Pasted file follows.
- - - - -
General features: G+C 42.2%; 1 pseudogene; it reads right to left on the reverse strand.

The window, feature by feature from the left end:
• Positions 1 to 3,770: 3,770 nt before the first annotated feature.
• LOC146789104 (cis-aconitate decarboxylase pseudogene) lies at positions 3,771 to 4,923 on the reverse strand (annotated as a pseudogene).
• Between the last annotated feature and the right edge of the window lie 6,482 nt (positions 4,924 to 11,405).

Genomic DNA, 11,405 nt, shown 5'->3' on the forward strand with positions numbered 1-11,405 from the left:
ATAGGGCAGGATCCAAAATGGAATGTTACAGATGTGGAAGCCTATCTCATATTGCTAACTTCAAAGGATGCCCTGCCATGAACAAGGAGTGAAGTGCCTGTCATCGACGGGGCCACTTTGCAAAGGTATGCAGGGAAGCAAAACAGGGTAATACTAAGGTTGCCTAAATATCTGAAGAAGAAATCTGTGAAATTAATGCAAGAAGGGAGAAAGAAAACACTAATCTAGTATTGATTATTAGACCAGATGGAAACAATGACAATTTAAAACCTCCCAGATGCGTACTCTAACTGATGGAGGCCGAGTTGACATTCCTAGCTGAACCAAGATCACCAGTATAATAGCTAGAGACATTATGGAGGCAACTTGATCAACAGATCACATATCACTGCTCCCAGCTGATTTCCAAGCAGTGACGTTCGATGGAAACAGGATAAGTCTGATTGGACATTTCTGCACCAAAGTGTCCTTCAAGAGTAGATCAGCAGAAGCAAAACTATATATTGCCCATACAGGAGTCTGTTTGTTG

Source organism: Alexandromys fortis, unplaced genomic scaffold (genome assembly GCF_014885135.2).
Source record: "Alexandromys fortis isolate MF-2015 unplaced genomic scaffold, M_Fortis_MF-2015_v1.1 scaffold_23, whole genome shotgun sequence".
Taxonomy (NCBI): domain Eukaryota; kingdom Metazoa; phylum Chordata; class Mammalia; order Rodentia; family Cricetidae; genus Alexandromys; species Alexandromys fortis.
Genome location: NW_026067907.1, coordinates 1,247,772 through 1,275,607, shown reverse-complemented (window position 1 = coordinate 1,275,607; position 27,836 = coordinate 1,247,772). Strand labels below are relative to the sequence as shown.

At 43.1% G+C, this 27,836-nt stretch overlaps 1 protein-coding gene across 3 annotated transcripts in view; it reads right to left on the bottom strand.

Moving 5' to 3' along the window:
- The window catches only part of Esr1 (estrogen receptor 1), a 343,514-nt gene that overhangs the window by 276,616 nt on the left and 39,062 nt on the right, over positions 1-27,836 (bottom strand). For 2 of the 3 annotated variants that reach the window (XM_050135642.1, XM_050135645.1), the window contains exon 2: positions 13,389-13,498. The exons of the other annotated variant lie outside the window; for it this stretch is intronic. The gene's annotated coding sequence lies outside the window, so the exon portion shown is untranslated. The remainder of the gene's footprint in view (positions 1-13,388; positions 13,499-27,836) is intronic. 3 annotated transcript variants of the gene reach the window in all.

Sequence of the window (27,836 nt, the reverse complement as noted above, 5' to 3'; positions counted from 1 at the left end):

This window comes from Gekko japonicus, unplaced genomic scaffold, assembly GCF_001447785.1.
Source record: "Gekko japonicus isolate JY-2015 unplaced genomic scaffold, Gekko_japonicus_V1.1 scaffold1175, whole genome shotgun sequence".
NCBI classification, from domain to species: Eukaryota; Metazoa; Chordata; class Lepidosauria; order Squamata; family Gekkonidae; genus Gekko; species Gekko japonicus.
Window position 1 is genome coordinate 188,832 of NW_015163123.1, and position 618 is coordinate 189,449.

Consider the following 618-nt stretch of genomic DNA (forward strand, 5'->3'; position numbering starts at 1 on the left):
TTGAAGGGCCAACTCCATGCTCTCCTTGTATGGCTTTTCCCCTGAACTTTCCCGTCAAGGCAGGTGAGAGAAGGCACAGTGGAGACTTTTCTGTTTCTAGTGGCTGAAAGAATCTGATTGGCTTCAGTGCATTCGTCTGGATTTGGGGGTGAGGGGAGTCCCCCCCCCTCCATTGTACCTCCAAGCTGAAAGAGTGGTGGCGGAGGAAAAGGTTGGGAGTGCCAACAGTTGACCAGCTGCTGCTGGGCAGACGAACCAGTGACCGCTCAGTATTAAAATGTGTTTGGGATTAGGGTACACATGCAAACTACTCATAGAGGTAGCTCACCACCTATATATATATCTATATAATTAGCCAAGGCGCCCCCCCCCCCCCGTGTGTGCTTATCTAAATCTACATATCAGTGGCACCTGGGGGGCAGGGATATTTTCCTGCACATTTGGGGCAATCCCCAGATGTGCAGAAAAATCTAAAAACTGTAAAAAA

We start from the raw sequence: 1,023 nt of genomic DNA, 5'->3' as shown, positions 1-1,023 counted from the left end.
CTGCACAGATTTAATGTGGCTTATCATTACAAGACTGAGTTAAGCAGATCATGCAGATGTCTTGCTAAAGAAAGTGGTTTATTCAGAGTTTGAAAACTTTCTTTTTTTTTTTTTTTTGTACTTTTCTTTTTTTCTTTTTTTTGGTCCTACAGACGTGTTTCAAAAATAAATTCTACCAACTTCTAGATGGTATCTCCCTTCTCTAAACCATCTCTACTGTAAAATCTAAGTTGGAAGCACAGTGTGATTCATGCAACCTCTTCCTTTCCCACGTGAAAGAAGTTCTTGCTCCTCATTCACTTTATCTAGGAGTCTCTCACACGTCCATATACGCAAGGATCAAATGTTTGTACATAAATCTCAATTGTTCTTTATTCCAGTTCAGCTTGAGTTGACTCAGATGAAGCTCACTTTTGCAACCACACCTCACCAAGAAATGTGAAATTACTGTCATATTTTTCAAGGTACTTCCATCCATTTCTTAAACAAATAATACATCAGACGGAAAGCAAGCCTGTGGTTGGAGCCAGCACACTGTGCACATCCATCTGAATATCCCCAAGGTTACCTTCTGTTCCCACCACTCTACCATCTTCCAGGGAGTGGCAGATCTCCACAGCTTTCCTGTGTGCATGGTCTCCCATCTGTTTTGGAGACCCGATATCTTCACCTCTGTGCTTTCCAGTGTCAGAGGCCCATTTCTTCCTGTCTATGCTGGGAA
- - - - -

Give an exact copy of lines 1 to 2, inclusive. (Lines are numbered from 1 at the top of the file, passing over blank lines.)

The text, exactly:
General features: G+C 42.2%; 1 pseudogene; it reads right to left on the reverse strand.

The window, feature by feature from the left end: